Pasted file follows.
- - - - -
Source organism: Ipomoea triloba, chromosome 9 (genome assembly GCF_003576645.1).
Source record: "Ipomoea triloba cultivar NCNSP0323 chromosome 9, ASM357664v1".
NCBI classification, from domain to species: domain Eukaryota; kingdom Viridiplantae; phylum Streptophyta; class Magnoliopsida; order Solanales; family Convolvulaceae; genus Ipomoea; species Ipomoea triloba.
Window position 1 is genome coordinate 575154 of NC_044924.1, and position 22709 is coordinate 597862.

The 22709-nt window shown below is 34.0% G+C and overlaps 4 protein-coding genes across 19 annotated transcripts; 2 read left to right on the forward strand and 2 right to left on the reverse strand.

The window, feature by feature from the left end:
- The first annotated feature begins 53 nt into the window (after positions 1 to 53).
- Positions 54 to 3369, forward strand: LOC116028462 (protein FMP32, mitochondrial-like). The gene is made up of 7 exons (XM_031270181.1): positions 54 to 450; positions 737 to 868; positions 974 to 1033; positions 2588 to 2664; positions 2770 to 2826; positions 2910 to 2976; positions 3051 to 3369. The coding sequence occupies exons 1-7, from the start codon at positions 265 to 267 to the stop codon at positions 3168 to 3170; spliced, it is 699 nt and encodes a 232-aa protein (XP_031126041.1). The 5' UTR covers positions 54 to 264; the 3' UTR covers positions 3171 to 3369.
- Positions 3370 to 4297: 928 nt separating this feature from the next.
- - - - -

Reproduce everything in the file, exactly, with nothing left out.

Source organism: Ipomoea triloba, chromosome 9 (genome assembly GCF_003576645.1).
Source record: "Ipomoea triloba cultivar NCNSP0323 chromosome 9, ASM357664v1".
NCBI classification, from domain to species: domain Eukaryota; kingdom Viridiplantae; phylum Streptophyta; class Magnoliopsida; order Solanales; family Convolvulaceae; genus Ipomoea; species Ipomoea triloba.
Window position 1 is genome coordinate 575154 of NC_044924.1, and position 22709 is coordinate 597862.

The 22709-nt window shown below is 34.0% G+C and overlaps 4 protein-coding genes across 19 annotated transcripts; 2 read left to right on the forward strand and 2 right to left on the reverse strand.

The window, feature by feature from the left end:
- The first annotated feature begins 53 nt into the window (after positions 1 to 53).
- Positions 54 to 3369, forward strand: LOC116028462 (protein FMP32, mitochondrial-like). The gene is made up of 7 exons (XM_031270181.1): positions 54 to 450; positions 737 to 868; positions 974 to 1033; positions 2588 to 2664; positions 2770 to 2826; positions 2910 to 2976; positions 3051 to 3369. The coding sequence occupies exons 1-7, from the start codon at positions 265 to 267 to the stop codon at positions 3168 to 3170; spliced, it is 699 nt and encodes a 232-aa protein (XP_031126041.1). The 5' UTR covers positions 54 to 264; the 3' UTR covers positions 3171 to 3369.
- Positions 3370 to 4297: 928 nt separating this feature from the next.